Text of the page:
Life is busy, time is limited, and stress is a normal part of our daily lives.
From finances and relationships to your perception of self-worth, it’s hard to feel balanced and calm all the time. Here are five simple ways to help you calm your mind, manage stress, and live life to it’s fullest potential.
Mindfulness is not about clearing or emptying your mind. It’s about slowing down and paying attention to one thing at a time in the present moment, without judgement. With greater awareness of thoughts, surroundings and feelings, you may be able to experience more satisfaction instead of feeling trapped by thoughts and worries. There are lots of apps to help get you started, or free programs like the Mindfulness Groups at the YMCA.
Studies show that exercise can be used to treat depression. Find a physical activity that you truly enjoy – if weight-lifting doesn’t float your boat, try something creative like Barre fitness or a bike ride around the seawall. Before you know it, you might notice that your mood and motivation improves along with the other perks of exercise. The Y offers a specialized exercise program called Jumpstep in partnership with the Mood Disorders Association of BC. This program takes a holistic approach to supporting mental health through the aid of experienced psychiatrists and group physical activity trainers.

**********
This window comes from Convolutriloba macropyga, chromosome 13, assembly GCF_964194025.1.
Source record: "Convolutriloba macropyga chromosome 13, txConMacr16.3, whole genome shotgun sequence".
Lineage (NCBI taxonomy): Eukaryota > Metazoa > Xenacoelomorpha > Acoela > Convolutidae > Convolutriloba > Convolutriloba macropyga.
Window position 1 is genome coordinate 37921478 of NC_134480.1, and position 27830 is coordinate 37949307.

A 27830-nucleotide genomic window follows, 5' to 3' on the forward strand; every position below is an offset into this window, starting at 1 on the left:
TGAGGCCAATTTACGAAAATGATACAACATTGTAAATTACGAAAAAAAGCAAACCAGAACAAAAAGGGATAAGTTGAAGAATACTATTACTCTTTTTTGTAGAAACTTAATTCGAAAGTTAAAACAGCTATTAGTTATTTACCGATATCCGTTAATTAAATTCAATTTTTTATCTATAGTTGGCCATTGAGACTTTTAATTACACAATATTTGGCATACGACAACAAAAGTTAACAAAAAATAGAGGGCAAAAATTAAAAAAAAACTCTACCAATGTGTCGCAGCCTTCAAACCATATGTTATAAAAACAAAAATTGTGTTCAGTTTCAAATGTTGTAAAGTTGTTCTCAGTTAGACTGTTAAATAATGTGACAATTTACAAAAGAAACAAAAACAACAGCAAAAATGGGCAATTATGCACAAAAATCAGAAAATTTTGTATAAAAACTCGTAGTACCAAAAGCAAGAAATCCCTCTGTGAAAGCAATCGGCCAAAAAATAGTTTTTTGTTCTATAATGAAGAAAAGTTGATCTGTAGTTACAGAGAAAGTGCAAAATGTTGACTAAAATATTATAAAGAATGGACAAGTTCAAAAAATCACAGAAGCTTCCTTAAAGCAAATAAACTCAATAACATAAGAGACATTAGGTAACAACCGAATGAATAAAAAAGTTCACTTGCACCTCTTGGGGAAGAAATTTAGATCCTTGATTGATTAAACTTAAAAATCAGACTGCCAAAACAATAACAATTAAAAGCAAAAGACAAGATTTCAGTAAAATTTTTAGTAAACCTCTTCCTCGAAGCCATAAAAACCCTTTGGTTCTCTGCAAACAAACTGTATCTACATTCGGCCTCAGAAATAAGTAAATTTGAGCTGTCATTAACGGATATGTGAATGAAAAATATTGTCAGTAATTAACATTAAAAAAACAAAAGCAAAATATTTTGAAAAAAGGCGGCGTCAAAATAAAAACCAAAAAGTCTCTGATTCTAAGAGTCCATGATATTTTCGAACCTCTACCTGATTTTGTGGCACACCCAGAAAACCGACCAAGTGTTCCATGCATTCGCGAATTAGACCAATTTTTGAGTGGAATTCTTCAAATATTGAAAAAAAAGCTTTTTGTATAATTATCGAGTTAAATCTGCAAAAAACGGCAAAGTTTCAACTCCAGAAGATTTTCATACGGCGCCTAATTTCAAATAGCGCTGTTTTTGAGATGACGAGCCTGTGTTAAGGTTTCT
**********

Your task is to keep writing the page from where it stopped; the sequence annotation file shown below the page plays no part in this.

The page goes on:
Consider investing time in planning healthy meals with a balance of whole grains carbs, fruits, vegetables, and lean proteins. A diet rich in sugary and refined foods can increase symptoms of anxiety and leave us feeling sluggish after time.
It’s hard enough to get out of bed when you get your nightly fix, but lack of sleep or an irregular sleep pattern can make coping with stress even more difficult. Consider creating a sleep routine to help you wind down before bed – try things like reading, drinking a warm decaffeinated beverage, or taking a warm shower.
Do you notice that critical voice in your head constantly bossing you around? Many of us are used to listening to that critical, judgmental voice, and we spend very little time showing ourselves love and compassion. Dr Kristen Neff’s website on self-compassion illustrates some ways to show yourself kindness, practice mindfulness, and remind yourself that you aren’t alone – suffering is a part of our human experience.